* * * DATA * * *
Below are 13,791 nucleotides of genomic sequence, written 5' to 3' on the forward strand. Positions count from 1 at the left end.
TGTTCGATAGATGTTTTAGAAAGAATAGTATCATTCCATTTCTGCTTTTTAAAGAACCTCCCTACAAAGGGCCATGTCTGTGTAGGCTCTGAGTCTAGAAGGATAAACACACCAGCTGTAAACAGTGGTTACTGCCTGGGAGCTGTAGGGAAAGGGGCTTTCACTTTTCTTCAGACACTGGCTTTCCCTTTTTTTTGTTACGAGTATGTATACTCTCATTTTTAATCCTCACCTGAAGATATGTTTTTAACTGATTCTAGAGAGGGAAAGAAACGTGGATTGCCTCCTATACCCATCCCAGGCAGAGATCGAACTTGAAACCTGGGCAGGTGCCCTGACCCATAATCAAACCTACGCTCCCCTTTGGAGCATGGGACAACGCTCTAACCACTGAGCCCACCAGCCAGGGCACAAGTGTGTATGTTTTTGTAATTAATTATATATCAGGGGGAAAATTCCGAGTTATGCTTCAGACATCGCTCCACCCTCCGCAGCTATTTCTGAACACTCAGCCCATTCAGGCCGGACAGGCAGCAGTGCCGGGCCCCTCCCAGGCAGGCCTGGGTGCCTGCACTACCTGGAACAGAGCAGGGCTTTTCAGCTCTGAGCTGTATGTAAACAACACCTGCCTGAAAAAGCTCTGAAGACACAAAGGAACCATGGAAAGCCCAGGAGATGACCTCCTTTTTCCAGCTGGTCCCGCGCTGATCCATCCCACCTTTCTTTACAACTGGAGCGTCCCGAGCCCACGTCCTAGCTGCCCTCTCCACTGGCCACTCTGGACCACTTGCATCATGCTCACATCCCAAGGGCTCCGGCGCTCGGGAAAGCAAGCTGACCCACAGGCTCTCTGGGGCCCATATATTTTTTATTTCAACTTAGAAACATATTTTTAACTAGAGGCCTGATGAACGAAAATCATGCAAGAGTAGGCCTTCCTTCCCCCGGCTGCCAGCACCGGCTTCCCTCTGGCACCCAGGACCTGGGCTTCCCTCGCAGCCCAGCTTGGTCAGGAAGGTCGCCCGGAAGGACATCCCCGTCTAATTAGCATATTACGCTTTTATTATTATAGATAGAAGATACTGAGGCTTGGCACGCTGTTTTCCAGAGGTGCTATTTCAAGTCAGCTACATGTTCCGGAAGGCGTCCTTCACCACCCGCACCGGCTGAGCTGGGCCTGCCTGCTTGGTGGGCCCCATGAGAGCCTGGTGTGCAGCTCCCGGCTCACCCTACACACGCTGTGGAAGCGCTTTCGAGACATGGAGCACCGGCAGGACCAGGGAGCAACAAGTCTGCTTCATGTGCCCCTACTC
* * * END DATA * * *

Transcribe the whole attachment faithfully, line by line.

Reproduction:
Below are 13,791 nucleotides of genomic sequence, written 5' to 3' on the forward strand. Positions count from 1 at the left end.
TGTTCGATAGATGTTTTAGAAAGAATAGTATCATTCCATTTCTGCTTTTTAAAGAACCTCCCTACAAAGGGCCATGTCTGTGTAGGCTCTGAGTCTAGAAGGATAAACACACCAGCTGTAAACAGTGGTTACTGCCTGGGAGCTGTAGGGAAAGGGGCTTTCACTTTTCTTCAGACACTGGCTTTCCCTTTTTTTTGTTACGAGTATGTATACTCTCATTTTTAATCCTCACCTGAAGATATGTTTTTAACTGATTCTAGAGAGGGAAAGAAACGTGGATTGCCTCCTATACCCATCCCAGGCAGAGATCGAACTTGAAACCTGGGCAGGTGCCCTGACCCATAATCAAACCTACGCTCCCCTTTGGAGCATGGGACAACGCTCTAACCACTGAGCCCACCAGCCAGGGCACAAGTGTGTATGTTTTTGTAATTAATTATATATCAGGGGGAAAATTCCGAGTTATGCTTCAGACATCGCTCCACCCTCCGCAGCTATTTCTGAACACTCAGCCCATTCAGGCCGGACAGGCAGCAGTGCCGGGCCCCTCCCAGGCAGGCCTGGGTGCCTGCACTACCTGGAACAGAGCAGGGCTTTTCAGCTCTGAGCTGTATGTAAACAACACCTGCCTGAAAAAGCTCTGAAGACACAAAGGAACCATGGAAAGCCCAGGAGATGACCTCCTTTTTCCAGCTGGTCCCGCGCTGATCCATCCCACCTTTCTTTACAACTGGAGCGTCCCGAGCCCACGTCCTAGCTGCCCTCTCCACTGGCCACTCTGGACCACTTGCATCATGCTCACATCCCAAGGGCTCCGGCGCTCGGGAAAGCAAGCTGACCCACAGGCTCTCTGGGGCCCATATATTTTTTATTTCAACTTAGAAACATATTTTTAACTAGAGGCCTGATGAACGAAAATCATGCAAGAGTAGGCCTTCCTTCCCCCGGCTGCCAGCACCGGCTTCCCTCTGGCACCCAGGACCTGGGCTTCCCTCGCAGCCCAGCTTGGTCAGGAAGGTCGCCCGGAAGGACATCCCCGTCTAATTAGCATATTACGCTTTTATTATTATAGATAGAAGATACTGAGGCTTGGCACGCTGTTTTCCAGAGGTGCTATTTCAAGTCAGCTACATGTTCCGGAAGGCGTCCTTCACCACCCGCACCGGCTGAGCTGGGCCTGCCTGCTTGGTGGGCCCCATGAGAGCCTGGTGTGCAGCTCCCGGCTCACCCTACACACGCTGTGGAAGCGCTTTCGAGACATGGAGCACCGGCAGGACCAGGGAGCAACAAGTCTGCTTCATGTGCCCCTACTC